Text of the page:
As wind and solar power become ever-larger parts of the power production landscape, a question that was once academic becomes more and more urgent. What will we do at times when the sun doesn’t shine and the wind doesn’t blow? One potential answer lies with compressed air energy storage (CAES).

The technology is taking a step forward in Palestine, Texas, where Houston-based, private-equity-backed Apex CAES is building a $350 million-plus facility. The plant will begin construction in May and could be online as soon as the middle of 2016, according to The Palestine Herald.

CAES technology runs compressors at off-peak hours when electricity prices are low, driving air into an underground storage cavern. When prices are high, the system turns around and uses the compressed air to run turbines and send electricity back into the grid.

The Texas plant, a 317-megawatt facility known as the Bethel Energy Center, will be based around a salt dome, a natural structure that can be transformed into a cavern to house the compressed air. The company said the facility will cover 15 acres between the production equipment and an office building. It plans to have 200 workers on site during the construction phase and then hire 20 to 25 people to run the plant once it’s fully functional.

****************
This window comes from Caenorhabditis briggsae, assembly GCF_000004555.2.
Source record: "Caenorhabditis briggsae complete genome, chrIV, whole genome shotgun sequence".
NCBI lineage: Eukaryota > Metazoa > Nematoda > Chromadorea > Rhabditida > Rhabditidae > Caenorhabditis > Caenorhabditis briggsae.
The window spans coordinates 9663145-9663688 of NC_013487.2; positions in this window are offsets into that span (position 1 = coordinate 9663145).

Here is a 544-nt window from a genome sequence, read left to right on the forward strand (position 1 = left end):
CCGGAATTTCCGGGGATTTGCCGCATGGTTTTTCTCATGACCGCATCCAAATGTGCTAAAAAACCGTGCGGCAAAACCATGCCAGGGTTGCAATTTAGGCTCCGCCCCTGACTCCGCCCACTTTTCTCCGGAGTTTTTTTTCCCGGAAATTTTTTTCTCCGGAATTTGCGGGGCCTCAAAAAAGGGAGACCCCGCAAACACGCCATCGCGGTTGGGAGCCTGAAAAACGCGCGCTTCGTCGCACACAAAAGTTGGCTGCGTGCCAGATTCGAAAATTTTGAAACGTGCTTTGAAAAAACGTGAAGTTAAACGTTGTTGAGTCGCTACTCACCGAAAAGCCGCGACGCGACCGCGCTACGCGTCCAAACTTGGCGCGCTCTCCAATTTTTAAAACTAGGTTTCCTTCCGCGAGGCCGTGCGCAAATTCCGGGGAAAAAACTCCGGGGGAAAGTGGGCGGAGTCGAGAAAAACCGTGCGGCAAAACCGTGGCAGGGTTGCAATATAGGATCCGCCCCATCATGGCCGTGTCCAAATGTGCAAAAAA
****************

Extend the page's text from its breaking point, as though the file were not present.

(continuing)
The first CAES plant was built in Huntorf, Germany, in 1978, but the technology has been slow to catch on. In recent years, though, energy storage has become an increasingly hot topic as utilities and regulators consider the best ways to address high demand at peak hours and integrate renewable energy sources into electrical grids.

Apex CAES said in a filing with the U.S. Environmental Protection Agency that the Texas facility will help integrate the increasing amount of renewable energy in the area. It said installed wind capacity on the region’s grid has increased from 863 megawatts in 2002 to 9,609 by the end of 2011.

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